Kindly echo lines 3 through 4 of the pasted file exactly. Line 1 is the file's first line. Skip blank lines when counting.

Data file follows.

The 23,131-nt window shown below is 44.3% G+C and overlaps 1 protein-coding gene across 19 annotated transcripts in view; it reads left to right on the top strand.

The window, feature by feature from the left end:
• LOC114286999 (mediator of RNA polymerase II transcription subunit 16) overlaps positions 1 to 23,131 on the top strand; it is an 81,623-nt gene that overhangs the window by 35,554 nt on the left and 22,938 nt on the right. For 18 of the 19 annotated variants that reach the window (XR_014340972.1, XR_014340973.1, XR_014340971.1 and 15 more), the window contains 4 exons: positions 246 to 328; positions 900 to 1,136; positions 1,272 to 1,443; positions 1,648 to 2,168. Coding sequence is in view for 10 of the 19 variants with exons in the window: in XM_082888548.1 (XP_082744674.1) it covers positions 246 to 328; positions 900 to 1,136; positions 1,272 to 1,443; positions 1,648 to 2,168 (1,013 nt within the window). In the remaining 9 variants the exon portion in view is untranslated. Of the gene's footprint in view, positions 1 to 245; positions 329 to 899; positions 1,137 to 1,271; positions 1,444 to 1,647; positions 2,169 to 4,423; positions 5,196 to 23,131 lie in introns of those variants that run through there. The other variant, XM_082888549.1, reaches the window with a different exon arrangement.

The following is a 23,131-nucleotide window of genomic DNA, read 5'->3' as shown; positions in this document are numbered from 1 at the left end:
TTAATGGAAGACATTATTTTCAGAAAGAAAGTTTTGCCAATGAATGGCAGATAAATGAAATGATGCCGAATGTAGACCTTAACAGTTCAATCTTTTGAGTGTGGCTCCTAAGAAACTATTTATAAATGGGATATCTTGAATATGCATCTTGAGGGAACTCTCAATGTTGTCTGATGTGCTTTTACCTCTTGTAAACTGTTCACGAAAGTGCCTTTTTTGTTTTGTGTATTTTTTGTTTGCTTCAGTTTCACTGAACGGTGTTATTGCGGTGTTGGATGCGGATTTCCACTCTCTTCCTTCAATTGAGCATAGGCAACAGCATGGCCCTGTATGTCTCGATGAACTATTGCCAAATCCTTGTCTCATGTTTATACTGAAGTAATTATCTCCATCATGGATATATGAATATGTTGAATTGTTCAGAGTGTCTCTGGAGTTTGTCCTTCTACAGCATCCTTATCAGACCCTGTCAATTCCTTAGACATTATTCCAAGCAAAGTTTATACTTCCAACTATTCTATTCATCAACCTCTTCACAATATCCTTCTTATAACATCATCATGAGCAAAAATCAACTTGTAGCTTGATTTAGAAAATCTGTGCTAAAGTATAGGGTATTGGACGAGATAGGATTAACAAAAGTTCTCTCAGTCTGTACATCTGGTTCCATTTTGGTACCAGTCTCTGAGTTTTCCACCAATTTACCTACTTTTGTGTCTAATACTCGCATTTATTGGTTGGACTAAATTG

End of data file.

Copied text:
• LOC114286999 (mediator of RNA polymerase II transcription subunit 16) overlaps positions 1 to 23,131 on the top strand; it is an 81,623-nt gene that overhangs the window by 35,554 nt on the left and 22,938 nt on the right. For 18 of the 19 annotated variants that reach the window (XR_014340972.1, XR_014340973.1, XR_014340971.1 and 15 more), the window contains 4 exons: positions 246 to 328; positions 900 to 1,136; positions 1,272 to 1,443; positions 1,648 to 2,168. Coding sequence is in view for 10 of the 19 variants with exons in the window: in XM_082888548.1 (XP_082744674.1) it covers positions 246 to 328; positions 900 to 1,136; positions 1,272 to 1,443; positions 1,648 to 2,168 (1,013 nt within the window). In the remaining 9 variants the exon portion in view is untranslated. Of the gene's footprint in view, positions 1 to 245; positions 329 to 899; positions 1,137 to 1,271; positions 1,444 to 1,647; positions 2,169 to 4,423; positions 5,196 to 23,131 lie in introns of those variants that run through there. The other variant, XM_082888549.1, reaches the window with a different exon arrangement.

The following is a 23,131-nucleotide window of genomic DNA, read 5'->3' as shown; positions in this document are numbered from 1 at the left end: